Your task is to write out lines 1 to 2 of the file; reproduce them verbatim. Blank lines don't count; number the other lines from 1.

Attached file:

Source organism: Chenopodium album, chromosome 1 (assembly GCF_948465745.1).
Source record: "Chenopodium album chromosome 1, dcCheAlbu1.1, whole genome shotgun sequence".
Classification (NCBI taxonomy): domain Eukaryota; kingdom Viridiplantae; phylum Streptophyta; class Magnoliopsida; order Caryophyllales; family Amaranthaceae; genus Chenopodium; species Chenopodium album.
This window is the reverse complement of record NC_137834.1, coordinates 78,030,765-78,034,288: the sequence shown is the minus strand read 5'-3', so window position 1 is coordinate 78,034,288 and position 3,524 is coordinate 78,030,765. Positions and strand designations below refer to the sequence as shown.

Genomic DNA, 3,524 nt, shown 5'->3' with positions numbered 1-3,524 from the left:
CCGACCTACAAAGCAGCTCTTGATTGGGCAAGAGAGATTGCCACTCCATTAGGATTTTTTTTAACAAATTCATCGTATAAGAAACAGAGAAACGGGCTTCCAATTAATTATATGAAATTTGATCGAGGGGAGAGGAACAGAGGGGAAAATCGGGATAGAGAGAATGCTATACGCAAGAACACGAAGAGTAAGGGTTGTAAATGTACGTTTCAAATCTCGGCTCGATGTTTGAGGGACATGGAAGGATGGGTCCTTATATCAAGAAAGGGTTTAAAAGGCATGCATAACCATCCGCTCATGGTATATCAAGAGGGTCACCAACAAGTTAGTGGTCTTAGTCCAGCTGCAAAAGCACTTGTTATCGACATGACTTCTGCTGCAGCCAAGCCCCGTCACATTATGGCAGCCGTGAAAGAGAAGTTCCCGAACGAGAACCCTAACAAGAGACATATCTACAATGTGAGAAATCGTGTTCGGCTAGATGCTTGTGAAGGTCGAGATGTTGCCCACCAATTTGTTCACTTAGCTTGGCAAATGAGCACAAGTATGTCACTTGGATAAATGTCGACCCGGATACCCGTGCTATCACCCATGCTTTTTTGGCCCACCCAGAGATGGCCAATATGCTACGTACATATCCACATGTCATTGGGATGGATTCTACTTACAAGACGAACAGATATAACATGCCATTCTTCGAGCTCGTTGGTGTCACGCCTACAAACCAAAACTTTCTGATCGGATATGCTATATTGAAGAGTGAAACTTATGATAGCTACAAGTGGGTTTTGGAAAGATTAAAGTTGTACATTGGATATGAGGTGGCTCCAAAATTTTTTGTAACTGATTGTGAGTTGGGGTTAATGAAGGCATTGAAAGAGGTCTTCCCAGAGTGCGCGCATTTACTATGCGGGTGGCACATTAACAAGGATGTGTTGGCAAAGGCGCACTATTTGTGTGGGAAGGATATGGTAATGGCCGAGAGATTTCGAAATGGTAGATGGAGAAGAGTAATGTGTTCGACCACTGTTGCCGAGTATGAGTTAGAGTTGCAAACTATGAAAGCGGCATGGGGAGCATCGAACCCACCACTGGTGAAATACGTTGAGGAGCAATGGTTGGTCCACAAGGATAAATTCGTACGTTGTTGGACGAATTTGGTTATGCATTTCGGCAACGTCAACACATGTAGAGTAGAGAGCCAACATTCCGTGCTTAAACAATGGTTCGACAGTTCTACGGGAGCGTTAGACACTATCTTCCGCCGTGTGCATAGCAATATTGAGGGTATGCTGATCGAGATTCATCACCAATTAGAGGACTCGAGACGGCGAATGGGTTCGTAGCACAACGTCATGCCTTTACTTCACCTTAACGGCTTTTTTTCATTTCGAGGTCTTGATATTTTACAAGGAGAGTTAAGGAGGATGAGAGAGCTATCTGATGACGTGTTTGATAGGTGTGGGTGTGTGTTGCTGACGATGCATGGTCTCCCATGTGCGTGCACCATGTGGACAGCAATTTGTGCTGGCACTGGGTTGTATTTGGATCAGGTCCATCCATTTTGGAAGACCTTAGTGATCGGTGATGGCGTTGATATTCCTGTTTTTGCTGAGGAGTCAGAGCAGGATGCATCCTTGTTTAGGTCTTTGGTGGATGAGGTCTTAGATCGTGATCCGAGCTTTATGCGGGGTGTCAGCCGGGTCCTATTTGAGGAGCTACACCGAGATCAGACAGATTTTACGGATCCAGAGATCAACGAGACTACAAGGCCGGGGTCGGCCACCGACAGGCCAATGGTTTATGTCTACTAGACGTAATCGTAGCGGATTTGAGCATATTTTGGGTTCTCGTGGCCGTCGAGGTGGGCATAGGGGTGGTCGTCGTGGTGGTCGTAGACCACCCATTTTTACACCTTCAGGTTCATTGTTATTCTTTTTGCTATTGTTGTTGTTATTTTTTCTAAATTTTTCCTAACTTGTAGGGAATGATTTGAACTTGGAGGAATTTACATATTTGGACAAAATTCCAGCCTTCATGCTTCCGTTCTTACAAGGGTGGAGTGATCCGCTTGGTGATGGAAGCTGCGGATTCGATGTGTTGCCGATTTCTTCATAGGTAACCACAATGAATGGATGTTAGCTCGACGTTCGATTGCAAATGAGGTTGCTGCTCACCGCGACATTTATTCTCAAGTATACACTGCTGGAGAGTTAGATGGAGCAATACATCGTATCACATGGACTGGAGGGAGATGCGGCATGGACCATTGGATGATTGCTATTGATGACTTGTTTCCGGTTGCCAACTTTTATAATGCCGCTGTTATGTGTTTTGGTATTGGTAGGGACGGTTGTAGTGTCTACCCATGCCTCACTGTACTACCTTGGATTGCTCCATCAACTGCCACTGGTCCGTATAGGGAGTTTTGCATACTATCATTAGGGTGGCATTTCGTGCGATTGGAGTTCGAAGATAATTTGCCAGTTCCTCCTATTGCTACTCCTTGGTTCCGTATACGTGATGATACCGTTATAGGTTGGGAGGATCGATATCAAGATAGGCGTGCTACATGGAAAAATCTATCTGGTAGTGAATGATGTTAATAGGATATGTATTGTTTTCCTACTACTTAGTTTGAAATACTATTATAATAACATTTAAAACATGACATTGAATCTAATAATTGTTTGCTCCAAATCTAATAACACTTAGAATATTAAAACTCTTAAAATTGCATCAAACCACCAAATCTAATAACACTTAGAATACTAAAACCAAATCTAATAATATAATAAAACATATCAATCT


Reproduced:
Source organism: Chenopodium album, chromosome 1 (assembly GCF_948465745.1).
Source record: "Chenopodium album chromosome 1, dcCheAlbu1.1, whole genome shotgun sequence".